Making Statesmen of Villains

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StandPoint

Making Statesmen of Villains


February 7, 2011

The StandPoint condemns the appointment of Equatorial Guinea's President Teodoro Obiang Nguema as the new chairperson of the African Union (AU) and the appointment of President Blaise Compaoré of Burkina Faso as the new lead negotiator in the Ivoirian political crisis. One of the objectives that the AU upholds is the promotion of democratic principles and institutions, popular participation and good governance. The appalling appointment of these two sit-tight rulers at a time of world-wide clamor for democratic reform is a clear contravention of this objective.

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Blaise Compaoré, president of Burkina Faso since 1987, was appointed to replace President Goodluck Jonathan who resigned to focus on the successful execution of the April elections in Nigeria. Mr. Compaoré 's questionable role in the Ivorien crises since 2004, his 24-year misrule of Burkina Faso, his deep role in the Mano River civil wars (Liberia, Sierra Leone, and Guinea) and, worse, the manner of his ascension to his country's leadership, are enough grounds to disqualify him from the role of the AU's ambassador of peace. A stooge of France, a nation whose complicity in the present quagmire in Cote d'Ivoire is well known, Mr. Compaoré and his French paymasters have been accused of masterminding the assassination of Thomas Sankara, and 13 other progressive leaders in Ouagadougou in 1987.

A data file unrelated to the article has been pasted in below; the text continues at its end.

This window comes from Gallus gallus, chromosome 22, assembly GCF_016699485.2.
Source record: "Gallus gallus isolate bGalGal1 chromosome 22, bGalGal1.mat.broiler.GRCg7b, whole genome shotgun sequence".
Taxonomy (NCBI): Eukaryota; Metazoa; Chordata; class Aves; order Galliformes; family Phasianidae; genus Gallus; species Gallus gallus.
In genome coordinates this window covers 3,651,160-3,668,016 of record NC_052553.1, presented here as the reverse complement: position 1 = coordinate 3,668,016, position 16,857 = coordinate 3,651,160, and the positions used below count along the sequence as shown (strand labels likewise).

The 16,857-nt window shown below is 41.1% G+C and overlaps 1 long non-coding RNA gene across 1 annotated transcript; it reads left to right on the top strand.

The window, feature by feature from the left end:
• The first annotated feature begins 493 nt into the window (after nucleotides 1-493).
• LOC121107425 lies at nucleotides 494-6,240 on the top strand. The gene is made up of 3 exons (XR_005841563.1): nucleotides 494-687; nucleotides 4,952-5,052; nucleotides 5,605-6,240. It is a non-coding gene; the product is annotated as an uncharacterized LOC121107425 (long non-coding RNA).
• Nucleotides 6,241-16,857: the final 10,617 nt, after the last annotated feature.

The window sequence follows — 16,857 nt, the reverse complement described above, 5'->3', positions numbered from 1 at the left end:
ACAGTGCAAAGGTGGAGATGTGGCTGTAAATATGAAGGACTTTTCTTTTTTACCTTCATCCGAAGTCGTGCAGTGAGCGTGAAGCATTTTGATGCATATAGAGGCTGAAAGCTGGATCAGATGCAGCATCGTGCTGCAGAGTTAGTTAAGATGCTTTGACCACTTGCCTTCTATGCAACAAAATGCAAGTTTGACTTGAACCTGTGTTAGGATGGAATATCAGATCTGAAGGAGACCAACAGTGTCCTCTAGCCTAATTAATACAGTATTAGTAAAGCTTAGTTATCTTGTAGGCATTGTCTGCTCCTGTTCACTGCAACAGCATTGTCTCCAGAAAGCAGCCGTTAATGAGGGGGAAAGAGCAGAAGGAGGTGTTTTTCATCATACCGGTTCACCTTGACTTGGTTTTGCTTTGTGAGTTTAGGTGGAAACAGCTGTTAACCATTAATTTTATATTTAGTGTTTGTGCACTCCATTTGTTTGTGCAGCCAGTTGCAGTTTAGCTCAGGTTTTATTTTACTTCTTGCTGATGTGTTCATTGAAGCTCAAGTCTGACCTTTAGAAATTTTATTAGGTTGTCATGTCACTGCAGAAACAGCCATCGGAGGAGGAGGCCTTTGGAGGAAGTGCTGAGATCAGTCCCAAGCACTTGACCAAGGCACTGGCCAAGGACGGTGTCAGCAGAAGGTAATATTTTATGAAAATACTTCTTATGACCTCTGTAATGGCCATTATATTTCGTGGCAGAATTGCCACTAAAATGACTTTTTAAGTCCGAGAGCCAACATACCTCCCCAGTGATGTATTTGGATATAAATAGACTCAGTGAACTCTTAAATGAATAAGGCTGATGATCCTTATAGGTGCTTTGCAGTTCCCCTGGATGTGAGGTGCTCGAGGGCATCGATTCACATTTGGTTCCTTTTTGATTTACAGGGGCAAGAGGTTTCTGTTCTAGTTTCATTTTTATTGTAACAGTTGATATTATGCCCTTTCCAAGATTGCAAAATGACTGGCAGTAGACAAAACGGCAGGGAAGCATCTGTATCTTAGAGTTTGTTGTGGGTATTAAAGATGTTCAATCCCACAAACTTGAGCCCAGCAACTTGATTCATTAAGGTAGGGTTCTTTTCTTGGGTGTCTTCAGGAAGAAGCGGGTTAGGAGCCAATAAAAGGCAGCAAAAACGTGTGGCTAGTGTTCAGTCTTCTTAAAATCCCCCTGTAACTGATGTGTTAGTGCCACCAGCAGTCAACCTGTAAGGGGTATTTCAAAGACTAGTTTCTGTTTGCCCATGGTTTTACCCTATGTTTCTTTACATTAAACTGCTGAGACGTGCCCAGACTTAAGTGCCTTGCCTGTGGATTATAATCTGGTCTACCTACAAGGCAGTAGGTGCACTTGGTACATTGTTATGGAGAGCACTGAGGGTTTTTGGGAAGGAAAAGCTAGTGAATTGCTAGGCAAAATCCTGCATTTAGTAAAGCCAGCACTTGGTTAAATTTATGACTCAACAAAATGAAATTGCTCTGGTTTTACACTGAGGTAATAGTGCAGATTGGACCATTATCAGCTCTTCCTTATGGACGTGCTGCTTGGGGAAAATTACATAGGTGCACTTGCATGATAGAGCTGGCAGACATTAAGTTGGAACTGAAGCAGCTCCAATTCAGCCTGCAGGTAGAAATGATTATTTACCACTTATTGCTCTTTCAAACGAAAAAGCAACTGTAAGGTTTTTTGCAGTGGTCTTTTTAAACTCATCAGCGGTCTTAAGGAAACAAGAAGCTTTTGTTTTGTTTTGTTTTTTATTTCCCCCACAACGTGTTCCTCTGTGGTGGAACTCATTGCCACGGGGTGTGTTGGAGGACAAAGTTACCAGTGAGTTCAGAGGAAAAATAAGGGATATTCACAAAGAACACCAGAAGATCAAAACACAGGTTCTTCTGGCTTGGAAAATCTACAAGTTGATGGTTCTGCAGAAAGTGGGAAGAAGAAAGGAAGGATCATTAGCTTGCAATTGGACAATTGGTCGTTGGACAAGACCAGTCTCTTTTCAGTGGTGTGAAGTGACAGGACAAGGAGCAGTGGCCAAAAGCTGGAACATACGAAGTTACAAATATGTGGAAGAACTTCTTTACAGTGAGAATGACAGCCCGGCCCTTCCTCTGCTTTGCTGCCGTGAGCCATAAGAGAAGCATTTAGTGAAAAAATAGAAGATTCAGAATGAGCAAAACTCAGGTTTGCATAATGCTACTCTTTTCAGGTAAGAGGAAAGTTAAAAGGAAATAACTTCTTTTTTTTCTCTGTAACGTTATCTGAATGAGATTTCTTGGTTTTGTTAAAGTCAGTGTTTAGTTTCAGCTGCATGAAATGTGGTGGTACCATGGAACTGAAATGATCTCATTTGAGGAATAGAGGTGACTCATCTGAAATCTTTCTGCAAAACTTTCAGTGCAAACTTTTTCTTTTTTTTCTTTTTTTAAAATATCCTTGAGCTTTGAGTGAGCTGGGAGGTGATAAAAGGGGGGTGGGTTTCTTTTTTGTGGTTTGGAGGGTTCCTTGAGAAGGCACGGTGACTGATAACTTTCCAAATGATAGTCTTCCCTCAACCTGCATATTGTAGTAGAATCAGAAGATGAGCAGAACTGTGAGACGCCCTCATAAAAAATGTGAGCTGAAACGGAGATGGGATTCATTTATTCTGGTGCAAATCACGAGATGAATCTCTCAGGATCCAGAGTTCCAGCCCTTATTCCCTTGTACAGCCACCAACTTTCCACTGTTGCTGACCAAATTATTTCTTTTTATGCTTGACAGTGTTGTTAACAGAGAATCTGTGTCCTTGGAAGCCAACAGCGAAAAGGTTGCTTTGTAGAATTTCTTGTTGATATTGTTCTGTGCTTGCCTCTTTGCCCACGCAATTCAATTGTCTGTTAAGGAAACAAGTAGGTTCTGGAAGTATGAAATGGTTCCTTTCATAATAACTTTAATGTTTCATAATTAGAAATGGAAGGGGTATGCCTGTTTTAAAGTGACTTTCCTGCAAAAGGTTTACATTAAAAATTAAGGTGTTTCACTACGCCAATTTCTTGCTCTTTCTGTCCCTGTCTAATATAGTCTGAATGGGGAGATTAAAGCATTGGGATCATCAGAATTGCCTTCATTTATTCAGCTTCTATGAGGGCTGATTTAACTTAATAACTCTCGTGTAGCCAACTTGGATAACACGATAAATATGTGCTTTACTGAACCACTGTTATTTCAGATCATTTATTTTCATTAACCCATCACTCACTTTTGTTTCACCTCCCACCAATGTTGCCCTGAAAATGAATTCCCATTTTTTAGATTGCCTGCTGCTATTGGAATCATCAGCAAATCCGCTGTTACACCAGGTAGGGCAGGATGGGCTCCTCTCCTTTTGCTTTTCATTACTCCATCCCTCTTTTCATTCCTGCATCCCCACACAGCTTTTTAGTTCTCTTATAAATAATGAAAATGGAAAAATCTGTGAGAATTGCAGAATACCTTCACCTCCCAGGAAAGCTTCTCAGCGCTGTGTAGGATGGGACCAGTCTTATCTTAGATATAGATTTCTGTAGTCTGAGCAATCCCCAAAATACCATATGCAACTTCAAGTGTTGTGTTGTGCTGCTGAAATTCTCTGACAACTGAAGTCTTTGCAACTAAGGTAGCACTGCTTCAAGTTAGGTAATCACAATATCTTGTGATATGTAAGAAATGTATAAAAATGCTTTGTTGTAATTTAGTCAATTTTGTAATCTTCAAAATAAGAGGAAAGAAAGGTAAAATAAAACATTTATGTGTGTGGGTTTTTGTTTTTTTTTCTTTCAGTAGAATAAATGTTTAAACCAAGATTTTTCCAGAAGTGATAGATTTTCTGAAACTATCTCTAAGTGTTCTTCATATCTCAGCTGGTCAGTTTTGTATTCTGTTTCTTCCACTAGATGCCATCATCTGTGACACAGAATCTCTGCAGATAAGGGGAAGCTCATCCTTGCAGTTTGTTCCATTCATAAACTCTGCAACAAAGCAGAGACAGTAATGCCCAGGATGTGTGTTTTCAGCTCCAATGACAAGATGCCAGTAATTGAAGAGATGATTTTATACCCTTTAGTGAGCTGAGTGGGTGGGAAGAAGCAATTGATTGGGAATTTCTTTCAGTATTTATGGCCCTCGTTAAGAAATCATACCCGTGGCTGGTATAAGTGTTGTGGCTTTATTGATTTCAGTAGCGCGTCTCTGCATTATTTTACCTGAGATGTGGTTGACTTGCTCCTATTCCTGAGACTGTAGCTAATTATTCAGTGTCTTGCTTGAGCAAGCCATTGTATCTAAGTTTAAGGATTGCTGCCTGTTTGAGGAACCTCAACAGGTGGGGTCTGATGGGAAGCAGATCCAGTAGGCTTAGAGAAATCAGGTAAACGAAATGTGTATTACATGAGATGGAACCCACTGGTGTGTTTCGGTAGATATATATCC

Mr. Sankara incurred the wrath of the former French colonial powers for daring to criticize their continuing meddling in the affairs of his country, thus leaving Burkinabe citizens in miserable poverty. After becoming his nation's leader, Mr. Sankara embarked on mass literacy campaigns, comprehensive rural health care programs and debt reduction strategies for the country he renamed Burkina Faso, "the land of people of integrity". The very first African head of state to advocate for gender equality, Mr. Sankara appointed five women into ministerial posts. Despite Mr. Sankara's manifold and transforming achievements, his deputy, Mr. Compaoré, vilified him as a traitor and buried him in an unmarked grave. Once in the saddle, Mr. Compaoré reversed his admirable predecessor's progressive policies and turned the State House into his private estate.

Mr. Compaoré therefore has a case to answer for his massive mismanagement of his country's resources and his nefarious role in the death of one of the greatest leaders contemporary Africa has ever produced.

It is also surprising that the AU has appointed Obiang Nguema to be the next chairman amid escalating governance problems on the continent. Obiang Nguema has been in power since 1979 after deposing and executing his uncle Francisco Macias. Since then, Obiang's regime has retained clear authoritarian and brutal characteristics. His regime is now considered to be one of the most corrupt, ethnocentric, oppressive and undemocratic states in the world. Equatorial Guinea is now essentially a single-party state; the constitution grants Obiang wide powers, including the power to rule by decree. The opposition is severely hampered by the lack of a free press since the entire broadcast media are either owned outright or controlled by the government. Abuses under Obiang have included "unlawful killings by security forces; government-sanctioned kidnappings; systematic torture of prisoners and detainees by security forces; life threatening conditions in prisons and detention facilities; impunity; arbitrary arrest, detention, and incommunicado detention." Forbes magazine has said that Obiang is one of the wealthiest heads of state in the world, with a net worth of 600 million dollars. In view of these, what moral background does Obiang have when dealing with the increasing clamor for democratic reforms in places like Egypt, Tunisia, Sudan and other African countries?